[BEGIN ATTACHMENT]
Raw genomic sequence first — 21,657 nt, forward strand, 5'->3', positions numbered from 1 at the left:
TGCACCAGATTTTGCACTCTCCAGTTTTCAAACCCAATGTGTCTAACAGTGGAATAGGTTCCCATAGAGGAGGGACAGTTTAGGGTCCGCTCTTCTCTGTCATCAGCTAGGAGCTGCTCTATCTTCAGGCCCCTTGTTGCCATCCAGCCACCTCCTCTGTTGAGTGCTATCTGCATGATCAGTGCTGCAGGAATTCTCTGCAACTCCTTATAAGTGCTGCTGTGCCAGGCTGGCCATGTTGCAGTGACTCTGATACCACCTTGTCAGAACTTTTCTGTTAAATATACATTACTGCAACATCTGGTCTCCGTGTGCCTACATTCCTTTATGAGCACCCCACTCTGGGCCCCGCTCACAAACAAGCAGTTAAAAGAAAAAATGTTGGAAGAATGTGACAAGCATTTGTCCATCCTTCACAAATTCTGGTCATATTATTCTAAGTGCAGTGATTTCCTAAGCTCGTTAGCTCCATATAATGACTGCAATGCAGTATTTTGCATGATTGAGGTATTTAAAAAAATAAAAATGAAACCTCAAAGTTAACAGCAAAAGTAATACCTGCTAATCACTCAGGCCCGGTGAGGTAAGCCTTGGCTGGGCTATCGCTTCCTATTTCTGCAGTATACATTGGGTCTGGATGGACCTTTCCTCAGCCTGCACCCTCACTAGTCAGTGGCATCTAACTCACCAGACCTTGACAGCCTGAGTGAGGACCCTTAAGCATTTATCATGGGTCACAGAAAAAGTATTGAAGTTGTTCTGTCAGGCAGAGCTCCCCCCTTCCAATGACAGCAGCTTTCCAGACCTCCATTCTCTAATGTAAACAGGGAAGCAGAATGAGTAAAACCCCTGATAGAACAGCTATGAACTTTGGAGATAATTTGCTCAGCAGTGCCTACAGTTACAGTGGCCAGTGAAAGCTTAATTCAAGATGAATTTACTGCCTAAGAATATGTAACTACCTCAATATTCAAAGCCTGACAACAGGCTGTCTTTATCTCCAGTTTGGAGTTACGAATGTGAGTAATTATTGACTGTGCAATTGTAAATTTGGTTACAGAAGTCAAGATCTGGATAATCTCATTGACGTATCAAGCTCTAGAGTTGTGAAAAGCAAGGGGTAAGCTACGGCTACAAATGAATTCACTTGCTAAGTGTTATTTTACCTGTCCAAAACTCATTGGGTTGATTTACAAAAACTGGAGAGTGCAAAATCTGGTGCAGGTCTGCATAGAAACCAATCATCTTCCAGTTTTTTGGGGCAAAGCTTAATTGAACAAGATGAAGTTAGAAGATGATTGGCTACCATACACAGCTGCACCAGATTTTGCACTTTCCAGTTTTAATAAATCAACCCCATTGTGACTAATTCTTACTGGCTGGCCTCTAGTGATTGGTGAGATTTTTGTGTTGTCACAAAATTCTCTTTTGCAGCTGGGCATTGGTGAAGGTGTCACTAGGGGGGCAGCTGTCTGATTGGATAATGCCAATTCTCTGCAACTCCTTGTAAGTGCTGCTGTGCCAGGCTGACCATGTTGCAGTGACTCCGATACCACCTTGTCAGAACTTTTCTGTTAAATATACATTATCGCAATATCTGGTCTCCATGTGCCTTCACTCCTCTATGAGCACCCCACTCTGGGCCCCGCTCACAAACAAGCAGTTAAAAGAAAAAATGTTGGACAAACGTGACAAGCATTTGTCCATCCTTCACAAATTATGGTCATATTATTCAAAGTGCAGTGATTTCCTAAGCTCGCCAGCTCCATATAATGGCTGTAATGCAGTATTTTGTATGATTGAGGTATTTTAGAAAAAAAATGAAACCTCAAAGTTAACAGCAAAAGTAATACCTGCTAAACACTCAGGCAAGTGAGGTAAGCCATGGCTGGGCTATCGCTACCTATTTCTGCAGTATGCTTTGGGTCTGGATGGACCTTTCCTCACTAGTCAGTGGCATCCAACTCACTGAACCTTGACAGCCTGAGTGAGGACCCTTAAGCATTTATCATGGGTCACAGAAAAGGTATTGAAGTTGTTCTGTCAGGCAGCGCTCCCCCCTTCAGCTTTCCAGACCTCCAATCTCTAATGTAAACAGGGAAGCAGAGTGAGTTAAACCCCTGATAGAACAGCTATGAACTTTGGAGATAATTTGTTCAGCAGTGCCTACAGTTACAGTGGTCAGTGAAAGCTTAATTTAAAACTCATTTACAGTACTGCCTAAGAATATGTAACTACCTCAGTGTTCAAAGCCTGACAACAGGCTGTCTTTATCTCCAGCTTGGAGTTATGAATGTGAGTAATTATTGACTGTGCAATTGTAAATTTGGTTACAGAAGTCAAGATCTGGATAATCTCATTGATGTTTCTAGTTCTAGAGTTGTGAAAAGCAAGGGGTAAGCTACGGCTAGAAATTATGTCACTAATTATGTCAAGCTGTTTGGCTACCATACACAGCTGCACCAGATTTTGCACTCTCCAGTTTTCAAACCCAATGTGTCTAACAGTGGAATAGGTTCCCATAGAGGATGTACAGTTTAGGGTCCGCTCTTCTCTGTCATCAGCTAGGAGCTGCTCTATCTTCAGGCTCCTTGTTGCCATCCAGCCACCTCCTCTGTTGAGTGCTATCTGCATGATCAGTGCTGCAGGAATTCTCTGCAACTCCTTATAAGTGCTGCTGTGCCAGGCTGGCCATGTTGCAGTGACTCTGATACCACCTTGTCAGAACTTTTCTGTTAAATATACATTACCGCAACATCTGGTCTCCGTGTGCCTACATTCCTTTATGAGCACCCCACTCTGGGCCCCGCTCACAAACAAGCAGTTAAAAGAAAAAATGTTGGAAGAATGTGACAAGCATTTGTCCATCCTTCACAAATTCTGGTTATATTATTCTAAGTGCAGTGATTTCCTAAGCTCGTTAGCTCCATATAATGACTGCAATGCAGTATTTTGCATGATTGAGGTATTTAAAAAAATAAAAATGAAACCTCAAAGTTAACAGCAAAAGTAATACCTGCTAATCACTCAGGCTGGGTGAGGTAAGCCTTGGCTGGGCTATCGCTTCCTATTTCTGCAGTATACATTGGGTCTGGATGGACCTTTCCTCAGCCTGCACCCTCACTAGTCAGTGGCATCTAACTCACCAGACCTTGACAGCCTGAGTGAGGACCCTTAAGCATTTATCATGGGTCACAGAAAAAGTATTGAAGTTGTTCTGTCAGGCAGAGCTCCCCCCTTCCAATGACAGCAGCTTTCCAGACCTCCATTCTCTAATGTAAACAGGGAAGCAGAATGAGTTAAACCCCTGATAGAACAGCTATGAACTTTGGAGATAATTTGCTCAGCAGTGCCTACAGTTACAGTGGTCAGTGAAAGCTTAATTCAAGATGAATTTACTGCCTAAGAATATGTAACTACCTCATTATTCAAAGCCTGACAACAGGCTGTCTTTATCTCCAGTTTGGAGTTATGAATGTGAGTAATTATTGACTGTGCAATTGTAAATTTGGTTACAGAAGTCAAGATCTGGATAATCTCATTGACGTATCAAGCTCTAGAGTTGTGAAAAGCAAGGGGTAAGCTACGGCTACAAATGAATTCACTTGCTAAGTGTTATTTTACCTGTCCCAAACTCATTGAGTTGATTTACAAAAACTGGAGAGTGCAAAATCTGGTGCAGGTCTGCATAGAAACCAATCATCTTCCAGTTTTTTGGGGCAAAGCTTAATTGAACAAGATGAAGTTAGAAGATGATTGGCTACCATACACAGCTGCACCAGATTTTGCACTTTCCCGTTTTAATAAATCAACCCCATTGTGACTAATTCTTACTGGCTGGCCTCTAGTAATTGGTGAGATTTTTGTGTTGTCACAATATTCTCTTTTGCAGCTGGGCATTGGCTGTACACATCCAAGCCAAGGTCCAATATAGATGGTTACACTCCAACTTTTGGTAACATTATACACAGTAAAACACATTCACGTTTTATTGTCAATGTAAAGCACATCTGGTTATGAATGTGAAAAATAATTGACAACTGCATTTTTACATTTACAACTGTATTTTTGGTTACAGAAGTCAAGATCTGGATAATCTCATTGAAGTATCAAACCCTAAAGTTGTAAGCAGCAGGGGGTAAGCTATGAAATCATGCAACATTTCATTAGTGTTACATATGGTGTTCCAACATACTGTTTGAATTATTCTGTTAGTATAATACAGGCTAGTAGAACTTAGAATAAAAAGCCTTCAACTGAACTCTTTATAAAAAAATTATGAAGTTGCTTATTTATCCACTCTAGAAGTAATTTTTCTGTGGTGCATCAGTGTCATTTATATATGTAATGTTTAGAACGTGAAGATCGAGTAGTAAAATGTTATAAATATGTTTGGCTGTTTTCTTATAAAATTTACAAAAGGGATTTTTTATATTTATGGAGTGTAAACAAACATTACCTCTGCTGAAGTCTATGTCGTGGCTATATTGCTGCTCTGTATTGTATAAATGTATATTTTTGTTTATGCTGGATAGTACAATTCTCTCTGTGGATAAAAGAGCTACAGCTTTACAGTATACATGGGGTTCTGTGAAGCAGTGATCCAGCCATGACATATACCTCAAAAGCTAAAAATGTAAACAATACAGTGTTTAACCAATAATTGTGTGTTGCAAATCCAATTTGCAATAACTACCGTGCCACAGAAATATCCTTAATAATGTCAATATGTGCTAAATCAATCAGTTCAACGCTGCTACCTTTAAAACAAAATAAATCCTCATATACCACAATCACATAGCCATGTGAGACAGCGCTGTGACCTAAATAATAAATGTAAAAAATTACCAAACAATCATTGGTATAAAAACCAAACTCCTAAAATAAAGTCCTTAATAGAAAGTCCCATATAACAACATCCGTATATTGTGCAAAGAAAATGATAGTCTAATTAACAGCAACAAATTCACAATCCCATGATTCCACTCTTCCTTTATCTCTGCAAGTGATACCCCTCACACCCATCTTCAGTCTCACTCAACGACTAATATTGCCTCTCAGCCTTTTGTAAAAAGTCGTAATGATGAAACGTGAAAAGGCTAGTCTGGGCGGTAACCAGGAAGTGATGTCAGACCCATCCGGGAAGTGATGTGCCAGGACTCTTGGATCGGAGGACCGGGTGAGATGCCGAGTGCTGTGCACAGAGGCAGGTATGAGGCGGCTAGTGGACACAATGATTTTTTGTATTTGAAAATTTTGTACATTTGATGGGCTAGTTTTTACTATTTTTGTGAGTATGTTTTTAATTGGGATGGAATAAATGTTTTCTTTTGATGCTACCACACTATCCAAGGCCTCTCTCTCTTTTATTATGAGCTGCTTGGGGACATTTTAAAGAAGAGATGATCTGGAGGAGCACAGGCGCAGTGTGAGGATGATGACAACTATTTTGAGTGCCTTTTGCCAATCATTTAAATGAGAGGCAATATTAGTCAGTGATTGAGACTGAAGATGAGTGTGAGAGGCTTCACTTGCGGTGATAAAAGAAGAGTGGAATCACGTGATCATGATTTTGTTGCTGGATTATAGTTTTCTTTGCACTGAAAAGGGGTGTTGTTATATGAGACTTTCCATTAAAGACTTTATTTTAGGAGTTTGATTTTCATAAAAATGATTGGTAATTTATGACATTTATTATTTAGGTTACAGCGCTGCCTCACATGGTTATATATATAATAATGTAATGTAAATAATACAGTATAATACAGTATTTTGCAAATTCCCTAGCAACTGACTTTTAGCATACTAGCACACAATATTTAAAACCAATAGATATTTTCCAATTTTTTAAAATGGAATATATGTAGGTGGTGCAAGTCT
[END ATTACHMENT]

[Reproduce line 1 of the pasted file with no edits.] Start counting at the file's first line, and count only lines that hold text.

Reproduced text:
Raw genomic sequence first — 21,657 nt, forward strand, 5'->3', positions numbered from 1 at the left: